Seeking Realistic Economic Scenarios

I find it enervating to listen to economists trying to explain our circumstances without reference to resource constraints, as if resources were a separate topic. Krugman’s backing of Waxman-Markey carries some weight with me, but not as much as it would if he didn’t totally neglect resource constraints.

Some of the things Tidal has said in comments here fit in with this point of view; essentially driving the collapse of the Ponzi scheme is the fact that our ability to borrow from the future is now facing substantive limits which it did not face before. The key resource constrain is usually taken to be peak oil; CO2 emissions constraints function similarly.

I am looking to collect articles which tie the current economic disruption to resource and especially energy constraints. Here, from the Oil Drum, is an interesting one which  manages to blame Richard Nixon for everything. 
I don’t share the article’s extreme pessimism (or revolutionism?) about the future of capitalism; I think the system will limp along and eventually learn to live within limits. But perhaps my own expectations aren’t worth very much. Anyway I am not ready to talk about them at length.
I do share the article’s sense that resource constraints and especially energy resource constraints are related to the current crisis for reasons other than a mere coincidence in time. To read even Krugman or DeLong is to believe that the problems of the economy and the problems of its key resource are completely decoupled. It’s hard to find professional economists who make more sense than these guys and yet they aren’t making much sense at all.
To be fair, Krugman does seem to understand that oil is finite. It’s just that he doesn’t seem to think that’s very important, or relevant.
James Kunstler’s May 18 blog entry is also worth reading. (And don’t miss his eyesore of the month series if you are feeling sardonic!) But is there somebody convincingly arguing for a middle between collapse and “recovery”? Or is growth so hardwired that near-zero growth simply doesn’t happen.
I’m looking for other articles wherein resource constraints are tied to the economic prognosis without going into revolutionary or Kunstlerian postapocalyptic scenarios. Any ideas, anyone?
Note: I am not looking for ecological economics, Daley, Ayres, etc., unless and to the extent that they specifically tie their analyses to the recent economic disruptions and the prognosis.

Centrism is a Pose

If there is a sidewalk on either side of a busy street, you may argue whether to walk down the east side or the west side, but it’s not a useful compromise to walk out in traffic.

There is more than one question we need to solve, so there are lots of ways of looking at the world.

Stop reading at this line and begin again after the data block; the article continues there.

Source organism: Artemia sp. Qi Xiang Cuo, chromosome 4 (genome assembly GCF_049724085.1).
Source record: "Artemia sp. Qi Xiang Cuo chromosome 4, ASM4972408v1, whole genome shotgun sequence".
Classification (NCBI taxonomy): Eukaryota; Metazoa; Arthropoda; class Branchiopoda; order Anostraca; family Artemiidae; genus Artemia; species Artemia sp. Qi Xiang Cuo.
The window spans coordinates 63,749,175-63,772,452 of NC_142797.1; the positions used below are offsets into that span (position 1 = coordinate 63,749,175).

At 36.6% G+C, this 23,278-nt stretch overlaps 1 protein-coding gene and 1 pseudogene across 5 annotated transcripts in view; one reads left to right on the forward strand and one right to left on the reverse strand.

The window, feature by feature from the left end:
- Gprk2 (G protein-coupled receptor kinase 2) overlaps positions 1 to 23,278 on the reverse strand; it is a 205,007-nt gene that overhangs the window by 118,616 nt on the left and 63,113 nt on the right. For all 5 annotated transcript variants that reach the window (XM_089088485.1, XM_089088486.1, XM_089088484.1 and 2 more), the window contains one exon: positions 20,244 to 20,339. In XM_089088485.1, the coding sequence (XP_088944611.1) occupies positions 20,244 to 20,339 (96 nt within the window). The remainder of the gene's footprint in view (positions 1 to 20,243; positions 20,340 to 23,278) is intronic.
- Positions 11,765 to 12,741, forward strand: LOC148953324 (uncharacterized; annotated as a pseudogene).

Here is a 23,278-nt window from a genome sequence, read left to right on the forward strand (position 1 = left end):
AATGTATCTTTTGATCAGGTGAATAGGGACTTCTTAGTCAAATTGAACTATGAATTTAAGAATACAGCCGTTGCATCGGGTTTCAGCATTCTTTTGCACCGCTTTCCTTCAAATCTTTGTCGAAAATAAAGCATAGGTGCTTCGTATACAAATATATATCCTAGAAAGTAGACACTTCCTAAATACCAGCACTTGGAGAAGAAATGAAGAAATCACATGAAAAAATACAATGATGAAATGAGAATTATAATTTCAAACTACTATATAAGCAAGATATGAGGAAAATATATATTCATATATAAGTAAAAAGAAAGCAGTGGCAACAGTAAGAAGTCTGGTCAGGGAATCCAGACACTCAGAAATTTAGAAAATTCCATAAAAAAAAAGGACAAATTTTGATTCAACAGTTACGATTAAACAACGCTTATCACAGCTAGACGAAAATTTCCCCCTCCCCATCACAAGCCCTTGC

We need to collaboratively and collectively come up with something coherent. The average of two or more coherent positions is not necessarily coherent. Thus:

Atrios on Centrism

An impossible project is convincing journalists that contemporary “centrism” is a clubbish ideology which is usually not, as communicated, some happy medium between “left” and “right”.

Krugman on Centrism

Atrios is right, though I’d put it a bit differently:

centrism is a pose rather than a philosophy.

(h/t Ian Bicking)

I don’t think I would have understood what this means a couple of weeks ago. I don’t think it means there are two teams, left and right, and you have to choose sides.

What I think it means is that you aren’t being anywhere near as clever as you think if you just try to hold the average of all the positions you see around you. Unfortunately, the US press seems to think of this simpleminded approach as a guiding principle; the road to success and righteousness. Which seems to be why Revkin screwed up, and that sort of thing in turn is why people are losing interest in the press.

Or, for another example of the way the press operates, consider Jon Stewart vs CNBC. As Will Bunch (h/t Jay Rosen) says at (OK, yes, that is a daily newspaper site):

the story shows how access to the nation’s most powerful CEOs — supposedly the big advantage of a journalistic enterprise like CNBC — isn’t worth a warm bucket of spit when it results in slo-pitch softball questions, for fear of offending the rich and powerful.


The American public is mad as hell right now, so why isn’t the mainstream media? Balanced reporting is important, but a balanced, modulated tone of voice? Not now, not when millions are hurting from lost jobs and under-water mortgages, and many millions more are living in fear of the same fate.

and so on. (Go read it, and watch the video. Highly recommended.)

If the conventional press will not serve the purposes of genuine public discourse at a time like this, alternatives will emerge, and fast.

We don’t have time for or interest in fishwrap anymore. Make us think, or just go away.

Update: Stewart reprises, including Atmoz’s favorite line. (Anyone know how Atmoz is doing? He’s been very quiet lately.)

: Somebody’s making a @buckyfuller tweetstream. It’s great. Here’s today’s entry, which seems altogether germane:

You never change things by fighting the existing reality. To change something, build a new model that makes the existing model obsolete.